In time for this week’s deadline, the NCA responded on behalf of our members to UK Border Agency’s consultation: Limits on non-EU economic migrants. In our response we make a strong point about the devastating effects that proposed changes to criteria for Tiers 2 would have on the sector. We argue that the imposition of an immigration cap on top of a shortage occupation status is illogical. The NCA recommends that shortage occupations are excluded from the cap and that UKBA give further thought to allocating sector quotas to ensure that a cap limit is applied with some degree of fairness, especially in the application of language and salary selection criteria.
Download a copy of our response here
The NCA has this week responded to the Home Office consultation, ‘Rebalancing the Licensing Act.’
The Government has this week released a new report titled ‘The Migrant Journey’, a study that examines the behaviour of immigrants who entered the UK in 2004 through all managed routes except visitor routes.
Minutes from the second Arts & Business and NCA Culture Forum meeting are now available online. The second forum meeting took place on Tuesday 24 August, at the Calouste Gulbenkian Foundation and focused on issues around Earned Income, including the ability to exploit assets, new ways of working and intellectual property issues.
As we reported earlier in the year Arts Council England are recruiting individuals with demonstrable knowledge and understanding of particular art forms, to assess ACE regularly funded organisations. This week ACE have invited applications to fill a further 50 positions which will commence in January next year.
Public advocacy meeting; Audiences UK; Arts, Heritage and Culture Forum Meeting; Nick Starr of the National Theatre.
In 2008 the National Campaign for the Arts brought together practitioners from across drama, theatre and learning to explore ways of working together in order to raise the profile of their work. There was general consensus in support of a statement of common purpose that could unite the sector to advocate for its work at the highest level.
Funding was secured from Arts Council England to commission a study into the feasibility of a drama and theatre manifesto for children and young people. See the report here.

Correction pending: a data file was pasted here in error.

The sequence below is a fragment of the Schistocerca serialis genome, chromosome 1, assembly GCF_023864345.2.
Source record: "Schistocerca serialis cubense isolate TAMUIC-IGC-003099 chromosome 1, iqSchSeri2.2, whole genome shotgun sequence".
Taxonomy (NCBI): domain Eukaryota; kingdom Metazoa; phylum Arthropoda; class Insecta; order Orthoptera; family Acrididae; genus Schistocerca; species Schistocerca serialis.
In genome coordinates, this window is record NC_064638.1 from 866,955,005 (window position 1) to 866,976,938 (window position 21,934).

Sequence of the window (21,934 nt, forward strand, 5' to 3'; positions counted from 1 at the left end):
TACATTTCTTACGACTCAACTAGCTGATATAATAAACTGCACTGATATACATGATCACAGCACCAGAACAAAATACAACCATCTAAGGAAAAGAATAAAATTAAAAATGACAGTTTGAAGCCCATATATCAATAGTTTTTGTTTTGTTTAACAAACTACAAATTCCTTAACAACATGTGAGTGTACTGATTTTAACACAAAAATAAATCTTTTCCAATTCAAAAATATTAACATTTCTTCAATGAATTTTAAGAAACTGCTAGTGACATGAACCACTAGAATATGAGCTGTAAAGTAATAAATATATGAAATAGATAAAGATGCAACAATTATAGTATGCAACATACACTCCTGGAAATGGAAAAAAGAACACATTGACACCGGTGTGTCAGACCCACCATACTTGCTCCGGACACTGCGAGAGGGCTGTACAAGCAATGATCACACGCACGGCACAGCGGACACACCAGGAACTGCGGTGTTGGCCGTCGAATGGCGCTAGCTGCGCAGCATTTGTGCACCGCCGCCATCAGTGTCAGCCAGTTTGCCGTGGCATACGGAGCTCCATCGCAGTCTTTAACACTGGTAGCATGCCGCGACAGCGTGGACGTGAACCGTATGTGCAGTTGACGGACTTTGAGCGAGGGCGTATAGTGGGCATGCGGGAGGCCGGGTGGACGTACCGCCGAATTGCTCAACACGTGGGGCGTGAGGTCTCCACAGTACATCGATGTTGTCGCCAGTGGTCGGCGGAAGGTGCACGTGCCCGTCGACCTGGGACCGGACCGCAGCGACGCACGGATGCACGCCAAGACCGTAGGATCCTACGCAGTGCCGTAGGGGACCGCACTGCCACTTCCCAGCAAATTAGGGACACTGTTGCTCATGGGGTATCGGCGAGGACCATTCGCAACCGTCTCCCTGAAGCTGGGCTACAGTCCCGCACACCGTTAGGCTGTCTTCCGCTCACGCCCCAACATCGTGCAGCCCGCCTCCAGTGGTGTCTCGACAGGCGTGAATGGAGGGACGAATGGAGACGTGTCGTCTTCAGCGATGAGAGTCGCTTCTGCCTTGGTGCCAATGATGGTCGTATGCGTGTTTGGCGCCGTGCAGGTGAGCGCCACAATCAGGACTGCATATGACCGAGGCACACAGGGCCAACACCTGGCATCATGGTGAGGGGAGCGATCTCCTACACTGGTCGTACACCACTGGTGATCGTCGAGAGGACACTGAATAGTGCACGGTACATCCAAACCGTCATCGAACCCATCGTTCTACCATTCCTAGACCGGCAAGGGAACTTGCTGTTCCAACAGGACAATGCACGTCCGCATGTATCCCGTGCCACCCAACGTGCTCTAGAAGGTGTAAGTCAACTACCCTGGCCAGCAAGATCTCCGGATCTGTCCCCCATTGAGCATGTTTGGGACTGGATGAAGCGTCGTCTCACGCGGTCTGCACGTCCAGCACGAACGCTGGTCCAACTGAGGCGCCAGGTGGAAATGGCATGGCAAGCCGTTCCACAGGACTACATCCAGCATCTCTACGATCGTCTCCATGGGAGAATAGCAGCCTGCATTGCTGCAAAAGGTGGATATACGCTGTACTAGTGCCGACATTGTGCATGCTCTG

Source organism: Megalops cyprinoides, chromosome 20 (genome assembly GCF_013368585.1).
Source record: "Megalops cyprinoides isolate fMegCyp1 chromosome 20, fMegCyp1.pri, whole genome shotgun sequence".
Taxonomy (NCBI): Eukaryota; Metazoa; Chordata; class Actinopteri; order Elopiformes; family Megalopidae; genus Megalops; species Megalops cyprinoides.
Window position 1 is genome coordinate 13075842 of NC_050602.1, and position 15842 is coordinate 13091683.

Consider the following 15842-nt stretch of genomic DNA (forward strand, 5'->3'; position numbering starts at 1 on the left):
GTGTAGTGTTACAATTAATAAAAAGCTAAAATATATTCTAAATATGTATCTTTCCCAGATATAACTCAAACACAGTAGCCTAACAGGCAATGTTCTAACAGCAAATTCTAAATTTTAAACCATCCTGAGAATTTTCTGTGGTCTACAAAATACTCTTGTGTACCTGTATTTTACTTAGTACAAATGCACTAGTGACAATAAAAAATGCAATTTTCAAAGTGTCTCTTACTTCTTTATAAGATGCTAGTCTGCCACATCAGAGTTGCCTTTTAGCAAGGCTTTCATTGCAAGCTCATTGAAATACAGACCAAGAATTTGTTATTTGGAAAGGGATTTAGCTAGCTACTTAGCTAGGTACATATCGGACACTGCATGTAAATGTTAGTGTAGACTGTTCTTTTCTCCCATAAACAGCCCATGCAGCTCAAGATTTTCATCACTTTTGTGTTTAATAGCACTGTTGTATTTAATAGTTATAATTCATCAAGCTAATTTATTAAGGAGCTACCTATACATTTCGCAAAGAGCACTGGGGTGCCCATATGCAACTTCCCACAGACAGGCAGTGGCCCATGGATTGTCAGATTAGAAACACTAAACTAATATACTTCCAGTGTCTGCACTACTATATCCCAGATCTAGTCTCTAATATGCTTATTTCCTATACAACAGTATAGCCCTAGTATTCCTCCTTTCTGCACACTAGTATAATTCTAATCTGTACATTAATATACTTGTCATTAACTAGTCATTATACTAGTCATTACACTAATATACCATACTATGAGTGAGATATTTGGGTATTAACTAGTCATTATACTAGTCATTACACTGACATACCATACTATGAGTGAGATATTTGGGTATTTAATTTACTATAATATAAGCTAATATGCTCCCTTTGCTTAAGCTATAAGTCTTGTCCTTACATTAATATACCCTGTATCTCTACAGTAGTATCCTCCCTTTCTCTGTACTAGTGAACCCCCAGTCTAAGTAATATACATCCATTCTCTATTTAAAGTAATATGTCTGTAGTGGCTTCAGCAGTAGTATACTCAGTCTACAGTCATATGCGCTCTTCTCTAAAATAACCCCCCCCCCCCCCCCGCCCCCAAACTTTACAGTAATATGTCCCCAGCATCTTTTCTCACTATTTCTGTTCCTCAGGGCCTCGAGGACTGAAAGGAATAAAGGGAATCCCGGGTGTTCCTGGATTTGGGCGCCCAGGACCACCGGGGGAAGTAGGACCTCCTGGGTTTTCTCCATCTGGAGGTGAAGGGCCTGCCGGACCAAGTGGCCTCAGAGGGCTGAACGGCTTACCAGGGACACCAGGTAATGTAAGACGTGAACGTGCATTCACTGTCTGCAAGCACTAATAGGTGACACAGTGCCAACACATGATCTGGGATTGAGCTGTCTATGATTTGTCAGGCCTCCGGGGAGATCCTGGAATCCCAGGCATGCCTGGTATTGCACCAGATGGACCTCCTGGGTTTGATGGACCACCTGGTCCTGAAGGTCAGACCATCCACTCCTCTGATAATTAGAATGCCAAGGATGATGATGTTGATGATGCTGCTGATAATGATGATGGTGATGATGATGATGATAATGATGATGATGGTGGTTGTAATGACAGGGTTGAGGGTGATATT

Last month the NCA reported Culture Minister Ed Vaizey’s proposals to launch a programme which would see public libraries at the heart of the ‘Big Society’. Led by the Museums, Libraries and Archives Council and the Local Government Association Group, the programme will examine how to ‘radically rethink’ the public library service, with options including shared services, merging functions, staffing across authorities, support from volunteers or the use of other community buildings.
The NCA would like to remind members of the approaching submission deadline for evidence to the Culture, Media and Sport Select Committee inquiry into funding of Arts and Heritage. Last month’s announcements from the DCMS to scrap, merge or streamline arts and culture quangos and the expected spending cuts led the Culture, Media and Sport Select Committee to launch an inquiry into the funding of Arts and Heritage.
The consultation deadline is today, and the NCA has submitted its response. In brief, the NCA welcomes and supports the redistribution of the lottery shares which will benefit the arts and go a little way towards redressing the loss of income when funds were diverted to the Olympics. We have made a strong point about lottery funding not to be seen as a substitute for Government funding but, given the expected severity of funding cuts, have indicated that an immediate increase to 20%, rather than a stepped increase, would be preferred.